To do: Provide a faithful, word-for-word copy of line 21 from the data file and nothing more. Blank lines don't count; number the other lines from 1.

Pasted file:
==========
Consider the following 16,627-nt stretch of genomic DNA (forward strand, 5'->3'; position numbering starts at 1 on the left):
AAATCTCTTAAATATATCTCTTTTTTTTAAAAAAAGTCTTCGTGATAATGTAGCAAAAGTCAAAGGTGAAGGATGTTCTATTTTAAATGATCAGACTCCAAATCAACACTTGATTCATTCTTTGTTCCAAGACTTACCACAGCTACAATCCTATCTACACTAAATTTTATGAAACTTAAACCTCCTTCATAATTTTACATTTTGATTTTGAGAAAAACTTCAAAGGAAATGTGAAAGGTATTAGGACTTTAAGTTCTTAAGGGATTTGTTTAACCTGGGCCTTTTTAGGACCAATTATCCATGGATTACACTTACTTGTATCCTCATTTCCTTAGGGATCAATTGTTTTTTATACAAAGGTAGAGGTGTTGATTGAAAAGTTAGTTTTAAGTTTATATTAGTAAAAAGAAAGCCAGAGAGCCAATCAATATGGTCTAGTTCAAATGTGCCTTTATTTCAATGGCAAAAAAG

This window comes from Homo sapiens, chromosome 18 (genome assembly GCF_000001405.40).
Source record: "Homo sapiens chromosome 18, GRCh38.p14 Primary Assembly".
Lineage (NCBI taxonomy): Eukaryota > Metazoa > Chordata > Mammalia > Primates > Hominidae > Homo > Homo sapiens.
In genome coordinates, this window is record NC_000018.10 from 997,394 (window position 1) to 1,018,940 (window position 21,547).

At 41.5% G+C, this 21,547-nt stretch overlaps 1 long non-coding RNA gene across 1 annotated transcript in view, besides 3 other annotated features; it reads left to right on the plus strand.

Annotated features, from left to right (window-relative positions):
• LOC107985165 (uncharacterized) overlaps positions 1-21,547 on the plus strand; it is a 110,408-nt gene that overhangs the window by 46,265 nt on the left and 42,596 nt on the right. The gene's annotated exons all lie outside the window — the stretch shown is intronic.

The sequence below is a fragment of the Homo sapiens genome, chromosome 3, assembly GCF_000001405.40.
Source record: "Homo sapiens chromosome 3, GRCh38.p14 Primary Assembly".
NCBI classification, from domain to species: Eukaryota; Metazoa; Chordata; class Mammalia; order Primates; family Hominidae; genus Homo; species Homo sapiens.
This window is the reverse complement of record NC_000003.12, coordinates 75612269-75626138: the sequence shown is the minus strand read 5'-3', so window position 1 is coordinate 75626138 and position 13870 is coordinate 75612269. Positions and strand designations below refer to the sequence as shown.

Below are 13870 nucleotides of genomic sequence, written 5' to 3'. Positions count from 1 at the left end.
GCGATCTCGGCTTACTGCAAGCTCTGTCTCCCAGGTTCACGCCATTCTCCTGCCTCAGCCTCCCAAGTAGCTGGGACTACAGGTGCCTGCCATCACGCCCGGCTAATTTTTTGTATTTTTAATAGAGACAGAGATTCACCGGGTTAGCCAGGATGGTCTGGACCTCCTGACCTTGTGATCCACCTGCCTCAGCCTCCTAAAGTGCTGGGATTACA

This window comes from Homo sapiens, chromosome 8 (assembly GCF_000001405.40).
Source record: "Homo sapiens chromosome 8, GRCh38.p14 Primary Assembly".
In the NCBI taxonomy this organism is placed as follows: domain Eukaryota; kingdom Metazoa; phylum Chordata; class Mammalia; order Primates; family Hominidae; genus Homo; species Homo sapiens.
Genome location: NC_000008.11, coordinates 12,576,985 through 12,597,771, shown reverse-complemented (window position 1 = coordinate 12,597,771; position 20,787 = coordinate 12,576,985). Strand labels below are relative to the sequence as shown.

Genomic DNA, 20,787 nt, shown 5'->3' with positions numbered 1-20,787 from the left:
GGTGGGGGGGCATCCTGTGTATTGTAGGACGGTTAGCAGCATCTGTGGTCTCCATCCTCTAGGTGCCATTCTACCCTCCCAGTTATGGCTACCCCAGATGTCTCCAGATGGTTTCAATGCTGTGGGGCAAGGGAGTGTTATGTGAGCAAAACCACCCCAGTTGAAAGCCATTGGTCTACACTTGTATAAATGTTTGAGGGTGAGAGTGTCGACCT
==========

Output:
GGTGGGGGGGCATCCTGTGTATTGTAGGACGGTTAGCAGCATCTGTGGTCTCCATCCTCTAGGTGCCATTCTACCCTCCCAGTTATGGCTACCCCAGATGTCTCCAGATGGTTTCAATGCTGTGGGGCAAGGGAGTGTTATGTGAGCAAAACCACCCCAGTTGAAAGCCATTGGTCTACACTTGTATAAATGTTTGAGGGTGAGAGTGTCGACCT